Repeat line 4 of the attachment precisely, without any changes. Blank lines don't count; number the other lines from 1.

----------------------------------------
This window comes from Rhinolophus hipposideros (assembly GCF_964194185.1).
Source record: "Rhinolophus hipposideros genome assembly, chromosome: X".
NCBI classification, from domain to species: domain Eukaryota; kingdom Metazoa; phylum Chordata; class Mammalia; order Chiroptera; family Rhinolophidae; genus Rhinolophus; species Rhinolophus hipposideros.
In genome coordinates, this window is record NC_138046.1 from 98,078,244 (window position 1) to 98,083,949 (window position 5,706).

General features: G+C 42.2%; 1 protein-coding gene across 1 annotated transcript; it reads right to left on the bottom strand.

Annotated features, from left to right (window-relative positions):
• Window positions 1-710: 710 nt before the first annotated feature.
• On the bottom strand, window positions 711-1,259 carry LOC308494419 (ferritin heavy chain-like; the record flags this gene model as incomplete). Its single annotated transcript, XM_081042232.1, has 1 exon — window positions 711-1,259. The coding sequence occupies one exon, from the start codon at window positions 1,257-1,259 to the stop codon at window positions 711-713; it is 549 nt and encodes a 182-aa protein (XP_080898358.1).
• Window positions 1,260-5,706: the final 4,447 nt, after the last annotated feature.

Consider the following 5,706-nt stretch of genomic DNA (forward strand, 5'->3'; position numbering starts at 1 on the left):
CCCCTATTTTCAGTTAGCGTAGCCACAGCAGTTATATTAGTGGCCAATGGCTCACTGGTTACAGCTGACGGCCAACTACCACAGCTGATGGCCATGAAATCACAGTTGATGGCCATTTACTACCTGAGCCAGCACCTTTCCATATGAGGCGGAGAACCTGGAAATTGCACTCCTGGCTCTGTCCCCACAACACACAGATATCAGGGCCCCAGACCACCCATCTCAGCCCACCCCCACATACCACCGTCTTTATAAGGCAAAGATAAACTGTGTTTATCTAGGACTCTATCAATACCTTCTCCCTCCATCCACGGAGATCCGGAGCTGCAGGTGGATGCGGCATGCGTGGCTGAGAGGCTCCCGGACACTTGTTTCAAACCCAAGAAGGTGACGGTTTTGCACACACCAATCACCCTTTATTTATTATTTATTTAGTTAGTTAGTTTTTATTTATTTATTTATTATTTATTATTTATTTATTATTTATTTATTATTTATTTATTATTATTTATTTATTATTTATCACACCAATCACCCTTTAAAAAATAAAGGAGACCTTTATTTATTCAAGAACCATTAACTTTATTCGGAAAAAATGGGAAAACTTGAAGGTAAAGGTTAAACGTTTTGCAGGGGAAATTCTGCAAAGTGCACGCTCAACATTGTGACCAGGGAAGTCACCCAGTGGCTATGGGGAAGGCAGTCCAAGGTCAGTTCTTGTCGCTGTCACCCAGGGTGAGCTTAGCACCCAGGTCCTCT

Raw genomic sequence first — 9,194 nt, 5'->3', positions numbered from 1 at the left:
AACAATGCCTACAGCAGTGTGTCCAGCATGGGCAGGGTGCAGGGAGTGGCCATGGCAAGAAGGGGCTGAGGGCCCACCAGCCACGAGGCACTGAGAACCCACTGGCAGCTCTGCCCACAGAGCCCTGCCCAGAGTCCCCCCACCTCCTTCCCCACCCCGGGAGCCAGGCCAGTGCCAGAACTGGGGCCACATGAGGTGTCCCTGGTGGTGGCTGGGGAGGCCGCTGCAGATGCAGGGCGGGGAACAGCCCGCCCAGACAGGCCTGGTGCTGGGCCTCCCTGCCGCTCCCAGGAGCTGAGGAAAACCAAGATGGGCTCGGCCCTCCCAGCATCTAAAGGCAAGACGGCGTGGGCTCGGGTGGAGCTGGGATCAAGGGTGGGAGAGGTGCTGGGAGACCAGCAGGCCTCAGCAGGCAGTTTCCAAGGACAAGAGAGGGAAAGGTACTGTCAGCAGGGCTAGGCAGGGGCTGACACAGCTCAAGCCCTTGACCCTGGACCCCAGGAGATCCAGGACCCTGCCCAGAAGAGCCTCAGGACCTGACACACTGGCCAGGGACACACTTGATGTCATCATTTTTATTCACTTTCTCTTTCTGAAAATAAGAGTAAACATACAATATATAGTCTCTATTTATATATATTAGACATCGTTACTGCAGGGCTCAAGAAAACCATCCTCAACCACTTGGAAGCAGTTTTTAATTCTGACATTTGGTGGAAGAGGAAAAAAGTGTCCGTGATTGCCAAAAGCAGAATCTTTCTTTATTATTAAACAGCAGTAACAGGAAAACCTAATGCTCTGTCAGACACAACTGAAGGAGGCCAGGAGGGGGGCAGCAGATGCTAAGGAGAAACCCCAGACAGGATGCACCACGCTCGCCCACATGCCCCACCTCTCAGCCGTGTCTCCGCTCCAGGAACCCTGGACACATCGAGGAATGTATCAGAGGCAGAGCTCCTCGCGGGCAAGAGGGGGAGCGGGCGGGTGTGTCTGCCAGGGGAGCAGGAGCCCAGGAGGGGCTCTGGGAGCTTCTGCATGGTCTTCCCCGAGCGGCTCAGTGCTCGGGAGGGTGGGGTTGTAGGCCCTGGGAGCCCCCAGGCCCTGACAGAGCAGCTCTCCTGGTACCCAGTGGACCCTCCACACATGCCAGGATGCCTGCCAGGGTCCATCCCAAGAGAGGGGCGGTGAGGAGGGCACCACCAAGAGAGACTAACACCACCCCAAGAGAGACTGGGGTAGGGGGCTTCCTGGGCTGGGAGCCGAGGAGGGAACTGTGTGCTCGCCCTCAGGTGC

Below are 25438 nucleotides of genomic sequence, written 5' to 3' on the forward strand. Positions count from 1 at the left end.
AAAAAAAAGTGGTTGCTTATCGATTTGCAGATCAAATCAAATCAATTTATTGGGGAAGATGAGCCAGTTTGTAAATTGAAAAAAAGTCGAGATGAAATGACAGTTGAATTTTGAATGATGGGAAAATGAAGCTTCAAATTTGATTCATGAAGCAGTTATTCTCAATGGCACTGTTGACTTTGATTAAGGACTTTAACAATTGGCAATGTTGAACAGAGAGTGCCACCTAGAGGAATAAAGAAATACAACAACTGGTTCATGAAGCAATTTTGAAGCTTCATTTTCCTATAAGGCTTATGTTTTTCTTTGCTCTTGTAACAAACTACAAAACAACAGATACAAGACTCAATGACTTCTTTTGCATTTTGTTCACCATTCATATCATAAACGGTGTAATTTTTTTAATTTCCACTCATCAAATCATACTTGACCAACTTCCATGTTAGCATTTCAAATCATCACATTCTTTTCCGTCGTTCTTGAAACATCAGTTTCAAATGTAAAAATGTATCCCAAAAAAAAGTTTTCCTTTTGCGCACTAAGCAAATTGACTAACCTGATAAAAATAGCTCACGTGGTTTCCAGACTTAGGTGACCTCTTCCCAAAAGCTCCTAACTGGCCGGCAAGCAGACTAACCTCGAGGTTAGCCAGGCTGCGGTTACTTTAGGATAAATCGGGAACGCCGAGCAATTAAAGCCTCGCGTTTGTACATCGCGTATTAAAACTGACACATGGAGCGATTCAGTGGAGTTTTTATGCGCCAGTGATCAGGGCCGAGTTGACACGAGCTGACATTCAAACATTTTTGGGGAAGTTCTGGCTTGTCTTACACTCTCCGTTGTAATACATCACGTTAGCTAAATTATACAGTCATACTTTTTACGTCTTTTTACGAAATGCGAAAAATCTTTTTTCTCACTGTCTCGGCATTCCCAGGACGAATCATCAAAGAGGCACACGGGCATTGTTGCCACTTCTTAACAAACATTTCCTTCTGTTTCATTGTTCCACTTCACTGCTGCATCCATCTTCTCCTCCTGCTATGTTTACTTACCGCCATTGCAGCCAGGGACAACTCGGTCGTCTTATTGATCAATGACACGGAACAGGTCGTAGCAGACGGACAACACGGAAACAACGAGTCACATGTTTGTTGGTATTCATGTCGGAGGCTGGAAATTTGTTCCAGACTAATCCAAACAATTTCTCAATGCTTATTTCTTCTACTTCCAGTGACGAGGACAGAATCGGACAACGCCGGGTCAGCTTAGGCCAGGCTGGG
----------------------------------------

In genome coordinates, this window is record NC_138046.1 from 98,078,244 (window position 1) to 98,083,949 (window position 5,706).